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NASA Earth Science Technology

A NASA Spacecraft Will Head Straight For the Sun -- Farther Than Any Probe Before It (abc.net.au) 78

A US spacecraft will swoop inside the Sun's corona, its superheated outer atmosphere, on a pathfinding mission to learn more about how stars work. Nasa's $1.5bn Parker Solar Probe, which will be protected by a shield that can withstand temperatures of 1,400C, will journey within 6m km of the Sun's surface, seven times closer than any previous spacecraft. From a report: Set to kick off next July, the plan is to plunge the Parker Solar Probe into the Sun's corona -- the hazy bit you can see around the edges of the Sun during a total solar eclipse -- to study this phenomenon. The car-sized spacecraft will get closer to the Sun than any other mission ever has. Travelling at the dizzying speed of more than 720,000 kilometres per hour, the probe will eventually come within less than 6.4 million kilometres of the Sun's surface. We've been studying the Sun for thousands of years, and even though we now have remote sensing observatories and spacecraft that examine it in spectacular detail, many questions still remain. The two big ones are: 1. Why is the corona on the outside of the Sun at least 300 times hotter than the surface? 2. Why does the solar wind speed up?
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A NASA Spacecraft Will Head Straight For the Sun -- Farther Than Any Probe Before It

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  • Put this story's headline with the previous one and I get the headline "Trump has NASA bomb the sun to prevent Climate Change"

    SD

    • by mysidia ( 191772 )

      Q: How many Ice cubes were required to make this heat shield?

      Q: How close will the probe get before it melts and then the probe is incinerated?

    • Re: (Score:2, Funny)

      Trump obviously got the idea to bomb the sun from watching "Sunshine" [amzn.to] on TV.
    • by Strider- ( 39683 )

      Eh, we should just send him as the first person to land on the Sun... but don't worry, we'll land at night!

      • If the synopsis is right (1400C/300=4C) then any astronaut who can make it through the corona to land on the sun is going to need a parka!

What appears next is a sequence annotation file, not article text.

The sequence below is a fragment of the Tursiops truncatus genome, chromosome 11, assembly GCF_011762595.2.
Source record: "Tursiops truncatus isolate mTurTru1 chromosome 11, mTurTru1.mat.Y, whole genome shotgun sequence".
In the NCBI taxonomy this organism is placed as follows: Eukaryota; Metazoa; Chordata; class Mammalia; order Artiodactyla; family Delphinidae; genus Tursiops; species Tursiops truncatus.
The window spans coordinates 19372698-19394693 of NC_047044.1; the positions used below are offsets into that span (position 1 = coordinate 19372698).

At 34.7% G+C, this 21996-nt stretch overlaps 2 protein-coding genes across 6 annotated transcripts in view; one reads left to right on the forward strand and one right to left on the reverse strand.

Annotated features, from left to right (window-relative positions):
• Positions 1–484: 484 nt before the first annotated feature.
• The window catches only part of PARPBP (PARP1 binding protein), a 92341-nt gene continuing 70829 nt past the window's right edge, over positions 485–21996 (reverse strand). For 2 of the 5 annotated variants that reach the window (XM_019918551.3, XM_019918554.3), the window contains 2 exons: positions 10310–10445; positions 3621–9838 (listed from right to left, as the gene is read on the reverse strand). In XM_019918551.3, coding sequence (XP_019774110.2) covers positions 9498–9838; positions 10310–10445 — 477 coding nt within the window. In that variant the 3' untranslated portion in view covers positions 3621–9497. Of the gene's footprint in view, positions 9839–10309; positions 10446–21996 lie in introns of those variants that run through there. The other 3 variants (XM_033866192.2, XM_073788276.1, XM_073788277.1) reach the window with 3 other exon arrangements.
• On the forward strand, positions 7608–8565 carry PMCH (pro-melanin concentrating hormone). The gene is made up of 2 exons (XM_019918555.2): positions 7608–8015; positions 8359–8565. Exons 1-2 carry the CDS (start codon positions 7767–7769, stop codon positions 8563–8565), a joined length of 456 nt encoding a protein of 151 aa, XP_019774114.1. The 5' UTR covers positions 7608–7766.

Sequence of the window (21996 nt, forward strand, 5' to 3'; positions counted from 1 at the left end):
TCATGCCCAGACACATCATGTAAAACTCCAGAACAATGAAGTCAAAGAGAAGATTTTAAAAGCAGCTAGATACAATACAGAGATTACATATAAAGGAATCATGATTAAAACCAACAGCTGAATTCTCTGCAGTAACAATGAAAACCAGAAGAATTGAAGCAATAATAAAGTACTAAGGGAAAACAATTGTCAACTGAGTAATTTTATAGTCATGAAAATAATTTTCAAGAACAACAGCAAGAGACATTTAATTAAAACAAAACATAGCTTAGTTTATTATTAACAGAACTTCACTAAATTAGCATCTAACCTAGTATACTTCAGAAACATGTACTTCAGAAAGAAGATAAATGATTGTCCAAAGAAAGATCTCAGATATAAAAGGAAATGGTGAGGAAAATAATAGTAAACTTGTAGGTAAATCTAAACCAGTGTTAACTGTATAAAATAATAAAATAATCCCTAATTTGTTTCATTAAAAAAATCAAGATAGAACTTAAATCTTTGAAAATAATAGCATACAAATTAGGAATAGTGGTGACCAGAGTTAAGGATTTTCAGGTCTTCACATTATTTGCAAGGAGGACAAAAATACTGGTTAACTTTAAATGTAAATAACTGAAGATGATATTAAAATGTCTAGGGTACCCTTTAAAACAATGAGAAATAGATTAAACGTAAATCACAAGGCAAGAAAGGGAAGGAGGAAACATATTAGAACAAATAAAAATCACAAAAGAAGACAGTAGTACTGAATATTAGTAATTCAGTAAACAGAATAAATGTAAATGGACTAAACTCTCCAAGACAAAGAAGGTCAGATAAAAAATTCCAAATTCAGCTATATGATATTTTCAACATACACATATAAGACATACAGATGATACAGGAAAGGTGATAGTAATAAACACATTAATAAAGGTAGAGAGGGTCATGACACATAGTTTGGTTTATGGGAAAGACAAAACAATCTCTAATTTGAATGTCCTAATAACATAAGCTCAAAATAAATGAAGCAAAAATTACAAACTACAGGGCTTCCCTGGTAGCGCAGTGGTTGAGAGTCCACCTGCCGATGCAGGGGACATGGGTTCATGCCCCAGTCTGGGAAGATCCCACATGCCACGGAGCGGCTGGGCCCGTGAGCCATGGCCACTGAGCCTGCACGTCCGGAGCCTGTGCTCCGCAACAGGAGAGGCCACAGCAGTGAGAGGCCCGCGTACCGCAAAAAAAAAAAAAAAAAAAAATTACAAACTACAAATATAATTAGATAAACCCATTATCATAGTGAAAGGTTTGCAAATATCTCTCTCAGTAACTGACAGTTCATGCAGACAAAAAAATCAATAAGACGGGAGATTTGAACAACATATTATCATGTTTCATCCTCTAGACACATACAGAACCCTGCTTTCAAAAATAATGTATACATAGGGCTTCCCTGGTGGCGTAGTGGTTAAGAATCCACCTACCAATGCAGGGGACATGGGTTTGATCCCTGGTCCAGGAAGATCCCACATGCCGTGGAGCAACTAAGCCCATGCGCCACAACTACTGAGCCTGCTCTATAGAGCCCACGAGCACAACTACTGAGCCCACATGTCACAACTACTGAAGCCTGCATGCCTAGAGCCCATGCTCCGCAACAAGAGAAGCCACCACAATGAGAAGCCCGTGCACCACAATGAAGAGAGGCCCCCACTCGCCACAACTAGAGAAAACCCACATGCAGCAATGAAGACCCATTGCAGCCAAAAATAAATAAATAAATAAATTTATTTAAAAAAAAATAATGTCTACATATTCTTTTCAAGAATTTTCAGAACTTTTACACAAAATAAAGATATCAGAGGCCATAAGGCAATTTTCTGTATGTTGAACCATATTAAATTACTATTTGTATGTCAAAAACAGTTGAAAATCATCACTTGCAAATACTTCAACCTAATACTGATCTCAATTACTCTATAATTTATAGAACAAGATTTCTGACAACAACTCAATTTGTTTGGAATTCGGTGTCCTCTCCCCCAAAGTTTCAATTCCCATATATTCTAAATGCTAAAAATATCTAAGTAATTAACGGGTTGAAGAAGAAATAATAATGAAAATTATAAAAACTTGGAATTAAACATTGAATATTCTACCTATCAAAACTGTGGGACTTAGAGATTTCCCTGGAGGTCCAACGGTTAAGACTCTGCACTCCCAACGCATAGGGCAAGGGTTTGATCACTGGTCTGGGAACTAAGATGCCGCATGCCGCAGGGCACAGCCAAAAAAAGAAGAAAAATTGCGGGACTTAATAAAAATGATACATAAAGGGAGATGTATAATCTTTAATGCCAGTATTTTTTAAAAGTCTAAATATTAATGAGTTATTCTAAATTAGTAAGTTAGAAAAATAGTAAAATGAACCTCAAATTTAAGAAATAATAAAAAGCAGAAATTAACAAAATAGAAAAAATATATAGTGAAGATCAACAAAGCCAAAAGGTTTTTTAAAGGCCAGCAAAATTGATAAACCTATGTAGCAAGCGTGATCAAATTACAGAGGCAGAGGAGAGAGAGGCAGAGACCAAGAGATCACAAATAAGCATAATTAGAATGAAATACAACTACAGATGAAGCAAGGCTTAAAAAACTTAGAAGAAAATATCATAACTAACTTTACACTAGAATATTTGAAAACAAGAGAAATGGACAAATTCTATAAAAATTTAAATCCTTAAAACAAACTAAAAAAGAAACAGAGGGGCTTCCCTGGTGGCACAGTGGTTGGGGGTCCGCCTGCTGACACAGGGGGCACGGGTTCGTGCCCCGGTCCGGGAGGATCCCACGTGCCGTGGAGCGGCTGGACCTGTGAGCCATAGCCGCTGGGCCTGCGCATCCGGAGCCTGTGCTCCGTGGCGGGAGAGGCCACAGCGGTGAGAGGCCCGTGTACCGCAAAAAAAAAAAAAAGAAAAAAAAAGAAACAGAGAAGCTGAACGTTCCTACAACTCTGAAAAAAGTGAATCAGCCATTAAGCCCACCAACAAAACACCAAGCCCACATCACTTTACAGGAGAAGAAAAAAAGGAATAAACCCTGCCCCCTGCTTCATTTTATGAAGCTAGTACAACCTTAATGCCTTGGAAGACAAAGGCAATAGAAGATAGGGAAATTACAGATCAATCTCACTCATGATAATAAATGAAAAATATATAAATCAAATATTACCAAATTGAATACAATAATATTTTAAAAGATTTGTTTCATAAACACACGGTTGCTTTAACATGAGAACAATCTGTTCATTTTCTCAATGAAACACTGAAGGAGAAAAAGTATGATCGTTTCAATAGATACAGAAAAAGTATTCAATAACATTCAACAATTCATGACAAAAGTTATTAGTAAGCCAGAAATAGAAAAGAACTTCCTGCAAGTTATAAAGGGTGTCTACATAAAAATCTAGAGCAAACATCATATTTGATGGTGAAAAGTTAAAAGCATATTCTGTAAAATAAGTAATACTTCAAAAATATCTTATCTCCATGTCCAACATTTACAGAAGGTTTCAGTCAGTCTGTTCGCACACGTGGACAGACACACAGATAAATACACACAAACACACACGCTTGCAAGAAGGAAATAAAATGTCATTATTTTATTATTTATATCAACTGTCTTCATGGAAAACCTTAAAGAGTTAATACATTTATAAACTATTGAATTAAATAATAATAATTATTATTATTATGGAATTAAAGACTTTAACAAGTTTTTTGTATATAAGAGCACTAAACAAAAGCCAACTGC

• by dgatwood ( 11270 )

          The summary is very wrong. The sun's surface is ~5800K. The corona (above the surface) is ~500,000 K, or 100x hotter than that (or more; the temperature of the corona varies). This means if the probe is designed to burn up at ~1700K, it won't get to 5 km above the surface; in fact, it will burn up more than 2000 km above the surface.

          Unless you define "surface" as the top of the corona... in which case maybe, but the temperature number is wrong at that point.

          • by slew ( 2918 ) on Thursday June 01, 2017 @05:47PM (#54529533)

            The summary is very wrong. The sun's surface is ~5800K. The corona (above the surface) is ~500,000 K, or 100x hotter than that (or more; the temperature of the corona varies). This means if the probe is designed to burn up at ~1700K, it won't get to 5 km above the surface; in fact, it will burn up more than 2000 km above the surface.

            Unless you define "surface" as the top of the corona... in which case maybe, but the temperature number is wrong at that point.

            I guess we have to wait until 2369 for Dr. Reyga to develop metaphasic shielding to know for sure...

          • Well, if we want to be pedantic...

            It's also wrong in that you don't "head straight for the sun". The Earth (and any probe launched from it) has an orbital speed of around 100,000kmh. If you launch from Earth and then head towards the sun - e.g., point the nose of the probe at the sun and thrust - you are going to miss our nearest star by a wide margin.

            There are two options you can take: 1) you can decelerate 100,000kmh and then let the sun's gravity pull you inwards (then the "point nose at sun and thrust"

          • by DRJlaw ( 946416 )

            The summary is very wrong. The sun's surface is ~5800K. The corona (above the surface) is ~500,000 K, or 100x hotter than that (or more; the temperature of the corona varies). This means if the probe is designed to burn up at ~1700K, it won't get to 5 km above the surface; in fact, it will burn up more than 2000 km above the surface.

            Your understanding of heat transfer is very wrong. The probe could very well operate within the corona depending upon the density of the material, the heat transfer coefficient

        • by Anonymous Coward

          It's depressing how stupid "science reporting" can be. Mistakes of several orders of magnitude are often never picked up by so-called "science journalists".

          Never mind, here is a slide show!